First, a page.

I have perused the pleadings and considered the arguments by of both Counsel on this issue. The contention of the plaintiff is that she paid the defendant a sum of UGX 84,000,000/= ostensibly for the purchase of a Mercedes Benz Actors Truck plus accessories imported by M/S ABA Trade under a Financing Agreement between the defendant bank and M/S ABA Trade. She contends that payment was on the advice of a one Stephen Opeitum a Senior Banking Officer with the defendant bank. The defendant does not dispute receipt of the UGX 84,000,000/= but contends that it was on account of M/S ABA Trade being part of the security margin of Euros 200,000 which the defendant required from M/S ABA Trade before it could issue a Letter of Credit to the supplier.

As earlier set out, PW1 who is the plaintiff testified that she was advised by Stephen Opeitum a Senior Banking Officer with the defendant to deposit the UGX 84,000,000/= on the defendant’s account with DFCU Bank whose details the said Opeitum supplied.

The plaintiff duly instructed her Bankers Stanbic Bank to effect the deposit and her bankers did so by Real Time gross System (RTGS). She stated that she was required to make the deposit with the defendant bank to, in her own words “secure her position as a purchaser”. During cross examination, she stated that she was approached by a one Robert Mwesigye an employee of ABA Trade who interested her in buying the truck and informed her of the defendant’s involvement in the sale of trucks. That it was upon her insistence that she wanted to deal with the defendant bank directly that the said Mwesigye introduced her to the Bank Official Mr. Opeitum.

PW1 further admitted that there was no contract between her and ABA Trade for the purchase of the truck and that other than Exhibit P1- Application for RTGS transfer wherein she gave instructions to her Bankers Stanbic Bank to transfer the funds, there was no formal written instructions and/or acknowledgement from the defendant bank about the deposit of the funds in dispute.     

The RTGS relating to the funds in issue – Exhibit P1 is dated 17th February 2010 and was effective 19th February 2010 the day it was reflected on the defendant banks account in DFCU Bank. The offer letter of facility to M/S ABA Trade by the defendant bank – Exhibit D1 is dated 8th February 2010. Under clause 12 thereof the borrower was required to pay a Security Margin of Euros 200,000 (Two Hundred Thousand Euros). By an undertaking dated 23rd February 2010 Exhibit D7 the borrower ie M/S ABA Trade undertook to deposit the security margin and referred to the amounts already deposited on the defendants account which included the sum of UGX 84,000,000/= transferred from Stanbic Bank on 18th February 2010.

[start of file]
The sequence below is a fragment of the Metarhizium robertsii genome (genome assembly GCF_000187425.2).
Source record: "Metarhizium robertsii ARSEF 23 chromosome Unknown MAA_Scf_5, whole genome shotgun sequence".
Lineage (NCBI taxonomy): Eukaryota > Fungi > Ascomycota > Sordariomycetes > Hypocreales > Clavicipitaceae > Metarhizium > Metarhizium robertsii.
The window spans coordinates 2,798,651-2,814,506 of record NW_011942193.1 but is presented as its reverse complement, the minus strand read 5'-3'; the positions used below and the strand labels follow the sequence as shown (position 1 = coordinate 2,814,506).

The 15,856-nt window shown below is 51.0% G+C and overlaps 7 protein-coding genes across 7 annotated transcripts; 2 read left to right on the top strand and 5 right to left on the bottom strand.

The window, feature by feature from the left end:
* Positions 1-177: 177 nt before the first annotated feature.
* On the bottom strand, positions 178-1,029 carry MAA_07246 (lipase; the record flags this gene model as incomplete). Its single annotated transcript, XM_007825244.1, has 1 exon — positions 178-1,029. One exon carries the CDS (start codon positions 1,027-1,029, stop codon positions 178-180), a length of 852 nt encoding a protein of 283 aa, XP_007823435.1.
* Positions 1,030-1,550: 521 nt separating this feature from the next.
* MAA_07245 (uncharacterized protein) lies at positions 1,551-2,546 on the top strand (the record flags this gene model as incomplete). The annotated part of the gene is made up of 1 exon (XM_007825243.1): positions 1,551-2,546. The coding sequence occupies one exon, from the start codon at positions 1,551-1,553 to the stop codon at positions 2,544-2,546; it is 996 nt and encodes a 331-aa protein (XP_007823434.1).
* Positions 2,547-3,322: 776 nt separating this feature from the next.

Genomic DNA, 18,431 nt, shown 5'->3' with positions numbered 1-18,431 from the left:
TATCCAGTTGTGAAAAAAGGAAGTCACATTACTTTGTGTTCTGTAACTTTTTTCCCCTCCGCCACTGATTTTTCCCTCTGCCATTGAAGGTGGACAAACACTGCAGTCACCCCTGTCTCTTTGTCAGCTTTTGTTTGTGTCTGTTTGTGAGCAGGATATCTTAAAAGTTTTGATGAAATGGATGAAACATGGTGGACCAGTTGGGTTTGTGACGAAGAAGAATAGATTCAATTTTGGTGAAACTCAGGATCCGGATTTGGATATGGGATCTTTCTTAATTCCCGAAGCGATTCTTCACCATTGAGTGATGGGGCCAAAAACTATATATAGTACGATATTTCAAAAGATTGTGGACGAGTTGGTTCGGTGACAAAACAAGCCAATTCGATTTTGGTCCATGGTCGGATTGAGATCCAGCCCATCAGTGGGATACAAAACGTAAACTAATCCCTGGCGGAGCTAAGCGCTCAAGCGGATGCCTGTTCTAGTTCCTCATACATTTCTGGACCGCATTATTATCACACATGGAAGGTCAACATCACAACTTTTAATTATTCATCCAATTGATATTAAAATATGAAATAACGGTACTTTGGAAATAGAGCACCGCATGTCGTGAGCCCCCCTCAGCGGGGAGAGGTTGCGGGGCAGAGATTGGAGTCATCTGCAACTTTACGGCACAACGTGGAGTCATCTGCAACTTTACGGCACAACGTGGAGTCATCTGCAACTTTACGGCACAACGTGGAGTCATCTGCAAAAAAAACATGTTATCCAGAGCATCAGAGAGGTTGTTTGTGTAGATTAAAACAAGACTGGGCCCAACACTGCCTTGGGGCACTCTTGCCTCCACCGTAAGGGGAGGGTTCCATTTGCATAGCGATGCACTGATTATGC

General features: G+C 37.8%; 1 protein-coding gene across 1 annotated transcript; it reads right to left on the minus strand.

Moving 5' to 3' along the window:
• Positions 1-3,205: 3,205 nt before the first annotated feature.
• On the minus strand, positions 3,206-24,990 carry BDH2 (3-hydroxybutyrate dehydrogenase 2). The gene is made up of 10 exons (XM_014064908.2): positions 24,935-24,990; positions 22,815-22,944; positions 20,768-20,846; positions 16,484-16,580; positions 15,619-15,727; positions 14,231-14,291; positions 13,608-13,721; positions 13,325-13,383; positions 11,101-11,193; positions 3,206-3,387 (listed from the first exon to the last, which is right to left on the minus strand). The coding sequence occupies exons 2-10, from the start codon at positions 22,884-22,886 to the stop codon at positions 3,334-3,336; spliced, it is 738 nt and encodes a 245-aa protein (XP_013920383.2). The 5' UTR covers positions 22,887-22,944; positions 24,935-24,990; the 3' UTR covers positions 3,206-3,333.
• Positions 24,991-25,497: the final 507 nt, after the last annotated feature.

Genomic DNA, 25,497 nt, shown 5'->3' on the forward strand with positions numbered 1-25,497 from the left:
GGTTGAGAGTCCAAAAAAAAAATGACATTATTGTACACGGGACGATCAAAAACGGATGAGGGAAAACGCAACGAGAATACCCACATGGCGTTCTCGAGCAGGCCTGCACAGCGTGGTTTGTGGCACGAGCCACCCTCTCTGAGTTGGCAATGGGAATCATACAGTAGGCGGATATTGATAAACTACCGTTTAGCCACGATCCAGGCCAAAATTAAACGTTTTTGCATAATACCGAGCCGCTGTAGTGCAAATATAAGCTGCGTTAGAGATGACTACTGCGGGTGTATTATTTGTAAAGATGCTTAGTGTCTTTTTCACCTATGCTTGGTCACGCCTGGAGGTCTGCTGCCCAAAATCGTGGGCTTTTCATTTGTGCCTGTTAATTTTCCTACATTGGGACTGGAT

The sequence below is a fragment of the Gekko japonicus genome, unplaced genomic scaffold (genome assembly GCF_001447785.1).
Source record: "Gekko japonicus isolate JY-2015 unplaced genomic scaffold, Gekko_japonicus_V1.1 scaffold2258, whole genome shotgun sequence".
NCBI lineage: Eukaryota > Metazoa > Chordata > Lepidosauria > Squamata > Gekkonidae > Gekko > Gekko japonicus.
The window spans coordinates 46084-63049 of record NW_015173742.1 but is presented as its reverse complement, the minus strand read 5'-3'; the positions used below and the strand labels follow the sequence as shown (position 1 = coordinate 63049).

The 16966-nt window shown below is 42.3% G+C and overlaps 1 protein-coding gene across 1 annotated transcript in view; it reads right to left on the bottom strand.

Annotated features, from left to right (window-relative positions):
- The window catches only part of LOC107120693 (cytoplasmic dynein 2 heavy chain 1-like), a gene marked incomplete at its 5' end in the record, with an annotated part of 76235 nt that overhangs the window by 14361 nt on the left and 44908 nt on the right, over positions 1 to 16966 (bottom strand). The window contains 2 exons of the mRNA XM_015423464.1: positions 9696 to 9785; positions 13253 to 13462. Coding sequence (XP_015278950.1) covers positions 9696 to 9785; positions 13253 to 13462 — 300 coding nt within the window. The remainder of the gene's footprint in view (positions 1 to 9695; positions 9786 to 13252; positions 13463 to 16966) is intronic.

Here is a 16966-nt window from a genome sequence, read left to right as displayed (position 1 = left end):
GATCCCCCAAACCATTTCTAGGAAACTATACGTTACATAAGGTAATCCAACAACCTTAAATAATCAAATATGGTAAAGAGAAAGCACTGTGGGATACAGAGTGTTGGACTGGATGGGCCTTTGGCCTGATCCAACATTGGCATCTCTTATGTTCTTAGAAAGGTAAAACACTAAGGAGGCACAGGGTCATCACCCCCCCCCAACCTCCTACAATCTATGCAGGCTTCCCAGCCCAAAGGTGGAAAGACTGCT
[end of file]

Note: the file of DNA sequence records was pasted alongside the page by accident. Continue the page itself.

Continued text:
One of the signatories to the undertaking was Robert Mwesigye the very Mwesigye the plaintiff mentioned in her testimony as having introduced her to the defendant bank officer Mr. Opeitum.

In his submission Learned Counsel for the plaintiff referred Court to a passage in Halsburys Law 235 para 408 as quoted in Shenoi & An Vs Maximou [2005] EA 280 where Court stated:-  

“According to Halsburys Law of England .............. the principle is that where one person has received money from another under circumstances such as in this case he is regarded in law as having received it to the use of that other. The law implies a promise on his part or imposes an obligation upon him to make payment to the person entitled. In default the rightful owner may maintain an action for money had and received to his use. According to this authority the obligation to refund the money is imposed upon the person who received it” 

It was Counsel’s argument that the plaintiff made a transfer from her bank to the defendant’s account in DFCU Bank. Counsel further argued that the purpose for which the money was received was relevant to the application of the principle of money had and received and that in the case under consideration the money was advanced for the acquisition of a Mercedes Benz Actros Truck. To back this Counsel relied on the evidence of DW2 who testified that she had been verbally informed by the plaintiff when she issued instructions to transfer the money. Counsel further argued that it was immaterial that the plaintiff could have been negligent to a certain degree (cited Dr. James Kasugyera Tumwine & Anor Vs Sr.Willie Magara & Anor HCCS No.576 of 2004)

In its defence, the defendant bank through the testimony of DW2-Charles Orwothu Manager Development Finance with the defendant bank and Richard Babbu Tibaleka Managing Director ABA Trade sought to show that the money paid by the plaintiff from her account in Stanbic Bank was towards payment of the Security Margin of M/s   ABA Trade to the defendant bank in fulfilment of ABA Trade’s obligations under the Trade Facility Agreement.

I note that the RTGS transfer was effected on 19th February 2010. There was no written communication between the plaintiff and the defendant bank touching on the purpose of the transfer of funds. The defendant bank official a one Stephen Opeitum who was stated to have dealt with the plaintiff with regard to the monies in issue did not testify.